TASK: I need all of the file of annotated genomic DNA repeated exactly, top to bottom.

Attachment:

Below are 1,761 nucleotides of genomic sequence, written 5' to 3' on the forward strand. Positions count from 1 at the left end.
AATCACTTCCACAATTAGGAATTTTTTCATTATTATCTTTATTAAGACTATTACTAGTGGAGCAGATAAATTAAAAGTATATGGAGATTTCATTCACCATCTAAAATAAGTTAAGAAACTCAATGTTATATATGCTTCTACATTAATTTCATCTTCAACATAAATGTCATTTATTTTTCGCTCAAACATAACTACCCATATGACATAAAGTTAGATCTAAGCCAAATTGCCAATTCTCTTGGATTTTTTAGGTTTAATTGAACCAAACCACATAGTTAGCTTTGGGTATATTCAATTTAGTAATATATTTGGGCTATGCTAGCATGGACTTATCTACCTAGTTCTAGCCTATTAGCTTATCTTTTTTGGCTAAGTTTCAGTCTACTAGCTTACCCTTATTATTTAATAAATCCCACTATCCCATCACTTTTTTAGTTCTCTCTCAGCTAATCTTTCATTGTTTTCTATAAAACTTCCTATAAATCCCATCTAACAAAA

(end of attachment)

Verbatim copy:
Below are 1,761 nucleotides of genomic sequence, written 5' to 3' on the forward strand. Positions count from 1 at the left end.
AATCACTTCCACAATTAGGAATTTTTTCATTATTATCTTTATTAAGACTATTACTAGTGGAGCAGATAAATTAAAAGTATATGGAGATTTCATTCACCATCTAAAATAAGTTAAGAAACTCAATGTTATATATGCTTCTACATTAATTTCATCTTCAACATAAATGTCATTTATTTTTCGCTCAAACATAACTACCCATATGACATAAAGTTAGATCTAAGCCAAATTGCCAATTCTCTTGGATTTTTTAGGTTTAATTGAACCAAACCACATAGTTAGCTTTGGGTATATTCAATTTAGTAATATATTTGGGCTATGCTAGCATGGACTTATCTACCTAGTTCTAGCCTATTAGCTTATCTTTTTTGGCTAAGTTTCAGTCTACTAGCTTACCCTTATTATTTAATAAATCCCACTATCCCATCACTTTTTTAGTTCTCTCTCAGCTAATCTTTCATTGTTTTCTATAAAACTTCCTATAAATCCCATCTAACAAAA